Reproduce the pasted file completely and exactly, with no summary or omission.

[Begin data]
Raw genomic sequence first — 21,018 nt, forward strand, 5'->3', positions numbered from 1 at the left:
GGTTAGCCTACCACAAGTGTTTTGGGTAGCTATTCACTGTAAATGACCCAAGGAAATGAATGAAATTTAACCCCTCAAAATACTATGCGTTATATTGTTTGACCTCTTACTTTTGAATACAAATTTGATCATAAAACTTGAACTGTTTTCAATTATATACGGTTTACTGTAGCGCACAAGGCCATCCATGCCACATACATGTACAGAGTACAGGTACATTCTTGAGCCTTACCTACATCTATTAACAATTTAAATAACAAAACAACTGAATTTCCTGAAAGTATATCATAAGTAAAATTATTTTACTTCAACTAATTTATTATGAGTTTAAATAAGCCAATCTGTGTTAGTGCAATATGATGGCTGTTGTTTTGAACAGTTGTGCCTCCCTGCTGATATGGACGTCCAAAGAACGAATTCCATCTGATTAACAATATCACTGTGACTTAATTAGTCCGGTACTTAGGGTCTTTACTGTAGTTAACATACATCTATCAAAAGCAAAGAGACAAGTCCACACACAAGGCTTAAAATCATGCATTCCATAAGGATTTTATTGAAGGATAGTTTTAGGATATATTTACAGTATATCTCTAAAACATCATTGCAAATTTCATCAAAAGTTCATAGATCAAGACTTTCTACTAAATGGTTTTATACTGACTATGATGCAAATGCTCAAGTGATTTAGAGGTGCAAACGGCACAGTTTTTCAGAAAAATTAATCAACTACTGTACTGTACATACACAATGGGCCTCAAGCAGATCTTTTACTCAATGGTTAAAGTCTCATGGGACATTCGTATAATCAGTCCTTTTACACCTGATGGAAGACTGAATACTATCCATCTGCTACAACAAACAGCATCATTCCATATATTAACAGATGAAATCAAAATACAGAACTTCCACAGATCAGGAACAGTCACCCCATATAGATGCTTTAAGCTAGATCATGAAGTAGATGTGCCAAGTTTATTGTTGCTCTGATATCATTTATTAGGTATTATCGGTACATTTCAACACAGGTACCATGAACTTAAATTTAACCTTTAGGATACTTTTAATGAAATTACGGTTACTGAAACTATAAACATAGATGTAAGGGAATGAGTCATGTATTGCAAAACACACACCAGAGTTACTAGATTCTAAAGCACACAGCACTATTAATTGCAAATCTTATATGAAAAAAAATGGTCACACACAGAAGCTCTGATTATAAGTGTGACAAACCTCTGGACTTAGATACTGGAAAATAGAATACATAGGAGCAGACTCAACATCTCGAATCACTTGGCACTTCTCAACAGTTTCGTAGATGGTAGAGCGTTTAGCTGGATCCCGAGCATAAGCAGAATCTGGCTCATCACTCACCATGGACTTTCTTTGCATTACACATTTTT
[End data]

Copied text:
Raw genomic sequence first — 21,018 nt, forward strand, 5'->3', positions numbered from 1 at the left:
GGTTAGCCTACCACAAGTGTTTTGGGTAGCTATTCACTGTAAATGACCCAAGGAAATGAATGAAATTTAACCCCTCAAAATACTATGCGTTATATTGTTTGACCTCTTACTTTTGAATACAAATTTGATCATAAAACTTGAACTGTTTTCAATTATATACGGTTTACTGTAGCGCACAAGGCCATCCATGCCACATACATGTACAGAGTACAGGTACATTCTTGAGCCTTACCTACATCTATTAACAATTTAAATAACAAAACAACTGAATTTCCTGAAAGTATATCATAAGTAAAATTATTTTACTTCAACTAATTTATTATGAGTTTAAATAAGCCAATCTGTGTTAGTGCAATATGATGGCTGTTGTTTTGAACAGTTGTGCCTCCCTGCTGATATGGACGTCCAAAGAACGAATTCCATCTGATTAACAATATCACTGTGACTTAATTAGTCCGGTACTTAGGGTCTTTACTGTAGTTAACATACATCTATCAAAAGCAAAGAGACAAGTCCACACACAAGGCTTAAAATCATGCATTCCATAAGGATTTTATTGAAGGATAGTTTTAGGATATATTTACAGTATATCTCTAAAACATCATTGCAAATTTCATCAAAAGTTCATAGATCAAGACTTTCTACTAAATGGTTTTATACTGACTATGATGCAAATGCTCAAGTGATTTAGAGGTGCAAACGGCACAGTTTTTCAGAAAAATTAATCAACTACTGTACTGTACATACACAATGGGCCTCAAGCAGATCTTTTACTCAATGGTTAAAGTCTCATGGGACATTCGTATAATCAGTCCTTTTACACCTGATGGAAGACTGAATACTATCCATCTGCTACAACAAACAGCATCATTCCATATATTAACAGATGAAATCAAAATACAGAACTTCCACAGATCAGGAACAGTCACCCCATATAGATGCTTTAAGCTAGATCATGAAGTAGATGTGCCAAGTTTATTGTTGCTCTGATATCATTTATTAGGTATTATCGGTACATTTCAACACAGGTACCATGAACTTAAATTTAACCTTTAGGATACTTTTAATGAAATTACGGTTACTGAAACTATAAACATAGATGTAAGGGAATGAGTCATGTATTGCAAAACACACACCAGAGTTACTAGATTCTAAAGCACACAGCACTATTAATTGCAAATCTTATATGAAAAAAAATGGTCACACACAGAAGCTCTGATTATAAGTGTGACAAACCTCTGGACTTAGATACTGGAAAATAGAATACATAGGAGCAGACTCAACATCTCGAATCACTTGGCACTTCTCAACAGTTTCGTAGATGGTAGAGCGTTTAGCTGGATCCCGAGCATAAGCAGAATCTGGCTCATCACTCACCATGGACTTTCTTTGCATTACACATTTTT